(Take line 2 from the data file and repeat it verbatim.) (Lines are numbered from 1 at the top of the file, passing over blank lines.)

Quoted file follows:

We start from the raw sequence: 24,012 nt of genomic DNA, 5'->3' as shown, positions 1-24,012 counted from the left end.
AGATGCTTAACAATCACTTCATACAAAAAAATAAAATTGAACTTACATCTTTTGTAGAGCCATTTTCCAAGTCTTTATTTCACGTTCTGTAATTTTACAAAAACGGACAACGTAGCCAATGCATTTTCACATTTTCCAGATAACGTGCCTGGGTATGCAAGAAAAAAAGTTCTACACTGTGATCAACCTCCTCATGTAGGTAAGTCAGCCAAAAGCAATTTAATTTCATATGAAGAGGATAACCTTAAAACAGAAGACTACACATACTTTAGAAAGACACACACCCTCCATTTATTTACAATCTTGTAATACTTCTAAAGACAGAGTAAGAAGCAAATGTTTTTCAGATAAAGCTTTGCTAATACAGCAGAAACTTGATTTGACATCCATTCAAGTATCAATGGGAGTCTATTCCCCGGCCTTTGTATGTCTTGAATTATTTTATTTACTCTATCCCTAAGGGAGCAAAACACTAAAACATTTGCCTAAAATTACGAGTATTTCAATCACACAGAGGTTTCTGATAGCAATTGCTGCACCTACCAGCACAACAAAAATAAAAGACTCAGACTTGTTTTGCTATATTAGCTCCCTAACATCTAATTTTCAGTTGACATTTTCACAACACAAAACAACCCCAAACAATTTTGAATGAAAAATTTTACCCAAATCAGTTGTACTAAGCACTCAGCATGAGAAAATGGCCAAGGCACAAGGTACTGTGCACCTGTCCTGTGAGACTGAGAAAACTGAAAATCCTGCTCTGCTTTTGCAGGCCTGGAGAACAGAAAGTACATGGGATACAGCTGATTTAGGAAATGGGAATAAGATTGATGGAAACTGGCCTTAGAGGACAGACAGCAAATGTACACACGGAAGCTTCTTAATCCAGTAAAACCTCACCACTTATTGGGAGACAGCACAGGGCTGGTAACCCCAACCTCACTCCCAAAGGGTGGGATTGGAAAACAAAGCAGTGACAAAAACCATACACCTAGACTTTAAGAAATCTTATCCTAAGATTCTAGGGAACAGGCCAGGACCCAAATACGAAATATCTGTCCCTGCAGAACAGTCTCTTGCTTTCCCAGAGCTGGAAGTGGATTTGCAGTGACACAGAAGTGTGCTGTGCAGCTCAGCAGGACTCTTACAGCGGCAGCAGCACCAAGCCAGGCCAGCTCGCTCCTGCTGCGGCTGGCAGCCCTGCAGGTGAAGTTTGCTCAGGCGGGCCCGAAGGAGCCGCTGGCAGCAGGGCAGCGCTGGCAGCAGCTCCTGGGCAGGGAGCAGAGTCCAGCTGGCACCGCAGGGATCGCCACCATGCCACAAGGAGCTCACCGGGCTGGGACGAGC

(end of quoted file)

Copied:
AGATGCTTAACAATCACTTCATACAAAAAAATAAAATTGAACTTACATCTTTTGTAGAGCCATTTTCCAAGTCTTTATTTCACGTTCTGTAATTTTACAAAAACGGACAACGTAGCCAATGCATTTTCACATTTTCCAGATAACGTGCCTGGGTATGCAAGAAAAAAAGTTCTACACTGTGATCAACCTCCTCATGTAGGTAAGTCAGCCAAAAGCAATTTAATTTCATATGAAGAGGATAACCTTAAAACAGAAGACTACACATACTTTAGAAAGACACACACCCTCCATTTATTTACAATCTTGTAATACTTCTAAAGACAGAGTAAGAAGCAAATGTTTTTCAGATAAAGCTTTGCTAATACAGCAGAAACTTGATTTGACATCCATTCAAGTATCAATGGGAGTCTATTCCCCGGCCTTTGTATGTCTTGAATTATTTTATTTACTCTATCCCTAAGGGAGCAAAACACTAAAACATTTGCCTAAAATTACGAGTATTTCAATCACACAGAGGTTTCTGATAGCAATTGCTGCACCTACCAGCACAACAAAAATAAAAGACTCAGACTTGTTTTGCTATATTAGCTCCCTAACATCTAATTTTCAGTTGACATTTTCACAACACAAAACAACCCCAAACAATTTTGAATGAAAAATTTTACCCAAATCAGTTGTACTAAGCACTCAGCATGAGAAAATGGCCAAGGCACAAGGTACTGTGCACCTGTCCTGTGAGACTGAGAAAACTGAAAATCCTGCTCTGCTTTTGCAGGCCTGGAGAACAGAAAGTACATGGGATACAGCTGATTTAGGAAATGGGAATAAGATTGATGGAAACTGGCCTTAGAGGACAGACAGCAAATGTACACACGGAAGCTTCTTAATCCAGTAAAACCTCACCACTTATTGGGAGACAGCACAGGGCTGGTAACCCCAACCTCACTCCCAAAGGGTGGGATTGGAAAACAAAGCAGTGACAAAAACCATACACCTAGACTTTAAGAAATCTTATCCTAAGATTCTAGGGAACAGGCCAGGACCCAAATACGAAATATCTGTCCCTGCAGAACAGTCTCTTGCTTTCCCAGAGCTGGAAGTGGATTTGCAGTGACACAGAAGTGTGCTGTGCAGCTCAGCAGGACTCTTACAGCGGCAGCAGCACCAAGCCAGGCCAGCTCGCTCCTGCTGCGGCTGGCAGCCCTGCAGGTGAAGTTTGCTCAGGCGGGCCCGAAGGAGCCGCTGGCAGCAGGGCAGCGCTGGCAGCAGCTCCTGGGCAGGGAGCAGAGTCCAGCTGGCACCGCAGGGATCGCCACCATGCCACAAGGAGCTCACCGGGCTGGGACGAGC